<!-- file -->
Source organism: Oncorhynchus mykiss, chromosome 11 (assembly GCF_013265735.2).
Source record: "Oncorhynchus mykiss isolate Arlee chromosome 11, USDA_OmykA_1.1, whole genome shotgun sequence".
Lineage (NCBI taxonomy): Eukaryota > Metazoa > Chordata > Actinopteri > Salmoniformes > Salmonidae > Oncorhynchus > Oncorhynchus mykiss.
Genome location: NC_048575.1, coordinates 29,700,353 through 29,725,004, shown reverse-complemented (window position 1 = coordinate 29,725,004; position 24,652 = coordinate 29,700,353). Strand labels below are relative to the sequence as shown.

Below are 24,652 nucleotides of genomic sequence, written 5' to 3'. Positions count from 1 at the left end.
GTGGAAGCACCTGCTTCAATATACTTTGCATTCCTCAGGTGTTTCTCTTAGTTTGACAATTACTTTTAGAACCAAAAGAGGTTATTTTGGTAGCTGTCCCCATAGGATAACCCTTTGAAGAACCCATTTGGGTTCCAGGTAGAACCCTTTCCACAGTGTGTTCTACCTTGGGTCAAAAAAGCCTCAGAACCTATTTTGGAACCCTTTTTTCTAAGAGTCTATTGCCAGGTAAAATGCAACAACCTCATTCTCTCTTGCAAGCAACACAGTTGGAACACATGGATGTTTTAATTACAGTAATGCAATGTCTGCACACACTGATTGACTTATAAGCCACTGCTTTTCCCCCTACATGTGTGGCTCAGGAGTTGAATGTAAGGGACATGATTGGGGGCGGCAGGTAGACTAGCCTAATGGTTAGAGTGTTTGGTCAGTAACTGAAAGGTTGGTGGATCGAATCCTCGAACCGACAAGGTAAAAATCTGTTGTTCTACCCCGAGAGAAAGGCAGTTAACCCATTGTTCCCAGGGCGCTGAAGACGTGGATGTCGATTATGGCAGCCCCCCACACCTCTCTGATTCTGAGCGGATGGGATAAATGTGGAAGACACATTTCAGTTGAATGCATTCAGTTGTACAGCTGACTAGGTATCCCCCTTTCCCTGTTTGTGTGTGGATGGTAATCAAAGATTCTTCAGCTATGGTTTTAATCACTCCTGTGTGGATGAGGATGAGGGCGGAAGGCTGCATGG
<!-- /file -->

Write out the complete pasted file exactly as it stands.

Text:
Source organism: Oncorhynchus mykiss, chromosome 11 (assembly GCF_013265735.2).
Source record: "Oncorhynchus mykiss isolate Arlee chromosome 11, USDA_OmykA_1.1, whole genome shotgun sequence".
Lineage (NCBI taxonomy): Eukaryota > Metazoa > Chordata > Actinopteri > Salmoniformes > Salmonidae > Oncorhynchus > Oncorhynchus mykiss.
Genome location: NC_048575.1, coordinates 29,700,353 through 29,725,004, shown reverse-complemented (window position 1 = coordinate 29,725,004; position 24,652 = coordinate 29,700,353). Strand labels below are relative to the sequence as shown.

Below are 24,652 nucleotides of genomic sequence, written 5' to 3'. Positions count from 1 at the left end.
GTGGAAGCACCTGCTTCAATATACTTTGCATTCCTCAGGTGTTTCTCTTAGTTTGACAATTACTTTTAGAACCAAAAGAGGTTATTTTGGTAGCTGTCCCCATAGGATAACCCTTTGAAGAACCCATTTGGGTTCCAGGTAGAACCCTTTCCACAGTGTGTTCTACCTTGGGTCAAAAAAGCCTCAGAACCTATTTTGGAACCCTTTTTTCTAAGAGTCTATTGCCAGGTAAAATGCAACAACCTCATTCTCTCTTGCAAGCAACACAGTTGGAACACATGGATGTTTTAATTACAGTAATGCAATGTCTGCACACACTGATTGACTTATAAGCCACTGCTTTTCCCCCTACATGTGTGGCTCAGGAGTTGAATGTAAGGGACATGATTGGGGGCGGCAGGTAGACTAGCCTAATGGTTAGAGTGTTTGGTCAGTAACTGAAAGGTTGGTGGATCGAATCCTCGAACCGACAAGGTAAAAATCTGTTGTTCTACCCCGAGAGAAAGGCAGTTAACCCATTGTTCCCAGGGCGCTGAAGACGTGGATGTCGATTATGGCAGCCCCCCACACCTCTCTGATTCTGAGCGGATGGGATAAATGTGGAAGACACATTTCAGTTGAATGCATTCAGTTGTACAGCTGACTAGGTATCCCCCTTTCCCTGTTTGTGTGTGGATGGTAATCAAAGATTCTTCAGCTATGGTTTTAATCACTCCTGTGTGGATGAGGATGAGGGCGGAAGGCTGCATGG